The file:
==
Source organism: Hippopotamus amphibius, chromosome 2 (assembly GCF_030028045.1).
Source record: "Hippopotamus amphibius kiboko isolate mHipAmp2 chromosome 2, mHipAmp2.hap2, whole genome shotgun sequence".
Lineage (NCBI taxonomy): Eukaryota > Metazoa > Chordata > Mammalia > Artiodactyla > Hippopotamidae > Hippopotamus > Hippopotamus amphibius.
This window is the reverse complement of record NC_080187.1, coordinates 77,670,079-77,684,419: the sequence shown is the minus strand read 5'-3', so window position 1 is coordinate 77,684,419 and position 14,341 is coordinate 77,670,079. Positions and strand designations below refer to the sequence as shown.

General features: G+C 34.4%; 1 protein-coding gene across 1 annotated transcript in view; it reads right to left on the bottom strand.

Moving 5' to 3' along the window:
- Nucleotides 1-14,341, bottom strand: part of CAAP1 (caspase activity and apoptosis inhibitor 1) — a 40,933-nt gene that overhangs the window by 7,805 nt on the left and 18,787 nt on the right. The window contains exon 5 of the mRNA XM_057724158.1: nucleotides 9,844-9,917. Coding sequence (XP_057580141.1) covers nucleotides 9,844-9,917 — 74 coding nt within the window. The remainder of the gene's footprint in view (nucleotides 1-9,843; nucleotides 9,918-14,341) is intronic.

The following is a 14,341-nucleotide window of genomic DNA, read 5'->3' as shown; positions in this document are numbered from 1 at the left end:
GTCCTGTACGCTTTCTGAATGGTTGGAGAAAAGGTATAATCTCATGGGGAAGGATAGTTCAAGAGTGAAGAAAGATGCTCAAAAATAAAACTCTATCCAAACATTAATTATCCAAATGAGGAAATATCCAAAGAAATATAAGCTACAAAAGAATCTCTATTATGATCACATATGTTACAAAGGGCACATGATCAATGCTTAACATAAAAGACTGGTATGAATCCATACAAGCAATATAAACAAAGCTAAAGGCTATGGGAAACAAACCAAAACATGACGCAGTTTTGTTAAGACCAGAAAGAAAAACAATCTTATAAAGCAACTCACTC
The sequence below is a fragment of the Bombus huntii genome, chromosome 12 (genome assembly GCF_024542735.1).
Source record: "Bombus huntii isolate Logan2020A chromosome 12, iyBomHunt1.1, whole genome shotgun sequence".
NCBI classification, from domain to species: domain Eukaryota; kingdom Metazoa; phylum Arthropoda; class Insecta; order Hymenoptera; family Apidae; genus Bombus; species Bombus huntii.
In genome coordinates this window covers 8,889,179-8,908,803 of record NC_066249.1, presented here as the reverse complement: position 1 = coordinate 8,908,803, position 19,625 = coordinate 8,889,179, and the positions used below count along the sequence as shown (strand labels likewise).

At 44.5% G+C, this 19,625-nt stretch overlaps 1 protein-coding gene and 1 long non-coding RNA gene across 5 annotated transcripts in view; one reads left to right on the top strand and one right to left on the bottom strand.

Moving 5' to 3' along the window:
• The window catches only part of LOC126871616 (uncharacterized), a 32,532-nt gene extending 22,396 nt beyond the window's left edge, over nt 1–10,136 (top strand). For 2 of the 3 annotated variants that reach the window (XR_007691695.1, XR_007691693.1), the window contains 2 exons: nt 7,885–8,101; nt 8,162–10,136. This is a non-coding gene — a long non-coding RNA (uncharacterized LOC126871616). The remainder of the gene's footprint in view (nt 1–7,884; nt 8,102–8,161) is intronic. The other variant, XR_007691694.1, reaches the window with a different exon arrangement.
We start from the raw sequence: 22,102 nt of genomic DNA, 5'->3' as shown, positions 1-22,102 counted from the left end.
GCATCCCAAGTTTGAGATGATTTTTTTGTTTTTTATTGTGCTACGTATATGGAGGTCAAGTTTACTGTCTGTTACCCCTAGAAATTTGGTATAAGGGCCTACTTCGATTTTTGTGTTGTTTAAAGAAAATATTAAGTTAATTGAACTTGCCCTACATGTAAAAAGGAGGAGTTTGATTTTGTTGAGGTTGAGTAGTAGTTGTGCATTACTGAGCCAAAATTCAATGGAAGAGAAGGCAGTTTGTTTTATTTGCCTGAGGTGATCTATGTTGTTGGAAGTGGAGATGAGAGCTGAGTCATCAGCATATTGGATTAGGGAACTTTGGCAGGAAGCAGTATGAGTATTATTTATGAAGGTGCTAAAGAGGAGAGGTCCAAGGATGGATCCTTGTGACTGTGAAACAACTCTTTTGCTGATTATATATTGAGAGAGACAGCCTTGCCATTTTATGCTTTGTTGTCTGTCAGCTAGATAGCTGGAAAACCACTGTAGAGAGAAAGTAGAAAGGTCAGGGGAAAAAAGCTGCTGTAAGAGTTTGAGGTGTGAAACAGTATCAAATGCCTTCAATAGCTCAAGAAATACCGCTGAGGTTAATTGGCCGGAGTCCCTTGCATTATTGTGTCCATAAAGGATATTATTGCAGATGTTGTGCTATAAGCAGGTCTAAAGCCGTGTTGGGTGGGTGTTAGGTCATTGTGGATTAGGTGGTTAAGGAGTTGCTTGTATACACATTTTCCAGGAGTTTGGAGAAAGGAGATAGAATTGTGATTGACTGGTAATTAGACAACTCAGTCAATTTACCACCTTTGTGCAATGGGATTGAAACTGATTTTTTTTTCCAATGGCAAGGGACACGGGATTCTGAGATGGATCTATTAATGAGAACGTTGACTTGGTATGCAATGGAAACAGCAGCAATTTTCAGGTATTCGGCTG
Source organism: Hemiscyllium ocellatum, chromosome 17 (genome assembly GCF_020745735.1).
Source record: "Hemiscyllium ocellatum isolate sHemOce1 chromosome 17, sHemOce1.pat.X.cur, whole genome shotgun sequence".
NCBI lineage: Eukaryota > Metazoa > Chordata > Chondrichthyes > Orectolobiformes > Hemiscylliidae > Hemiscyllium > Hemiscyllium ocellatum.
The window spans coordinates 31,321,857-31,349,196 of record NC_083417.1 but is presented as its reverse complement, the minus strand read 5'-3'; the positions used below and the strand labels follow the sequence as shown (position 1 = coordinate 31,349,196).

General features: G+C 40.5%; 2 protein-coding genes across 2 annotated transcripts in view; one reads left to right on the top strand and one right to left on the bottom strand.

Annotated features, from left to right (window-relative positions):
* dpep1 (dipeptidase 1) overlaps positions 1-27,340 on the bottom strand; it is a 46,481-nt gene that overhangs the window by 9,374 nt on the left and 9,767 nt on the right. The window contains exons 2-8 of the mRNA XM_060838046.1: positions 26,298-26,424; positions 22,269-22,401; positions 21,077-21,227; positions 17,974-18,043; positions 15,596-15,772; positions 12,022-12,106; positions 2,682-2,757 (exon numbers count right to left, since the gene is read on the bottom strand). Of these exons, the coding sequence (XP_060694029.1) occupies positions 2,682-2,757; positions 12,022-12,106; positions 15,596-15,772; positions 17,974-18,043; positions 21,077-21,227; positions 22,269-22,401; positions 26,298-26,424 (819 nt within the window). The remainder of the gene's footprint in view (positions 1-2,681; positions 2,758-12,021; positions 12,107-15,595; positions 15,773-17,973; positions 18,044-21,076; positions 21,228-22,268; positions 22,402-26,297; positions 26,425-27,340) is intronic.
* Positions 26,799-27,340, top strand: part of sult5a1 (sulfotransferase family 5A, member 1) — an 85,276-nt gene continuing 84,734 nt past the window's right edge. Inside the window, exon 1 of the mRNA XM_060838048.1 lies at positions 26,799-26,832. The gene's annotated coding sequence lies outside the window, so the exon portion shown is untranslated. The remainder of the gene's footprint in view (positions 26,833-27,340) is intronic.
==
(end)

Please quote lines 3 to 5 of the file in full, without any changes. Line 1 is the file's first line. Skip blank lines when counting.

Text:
Lineage (NCBI taxonomy): Eukaryota > Metazoa > Chordata > Mammalia > Artiodactyla > Hippopotamidae > Hippopotamus > Hippopotamus amphibius.
This window is the reverse complement of record NC_080187.1, coordinates 77,670,079-77,684,419: the sequence shown is the minus strand read 5'-3', so window position 1 is coordinate 77,684,419 and position 14,341 is coordinate 77,670,079. Positions and strand designations below refer to the sequence as shown.

General features: G+C 34.4%; 1 protein-coding gene across 1 annotated transcript in view; it reads right to left on the bottom strand.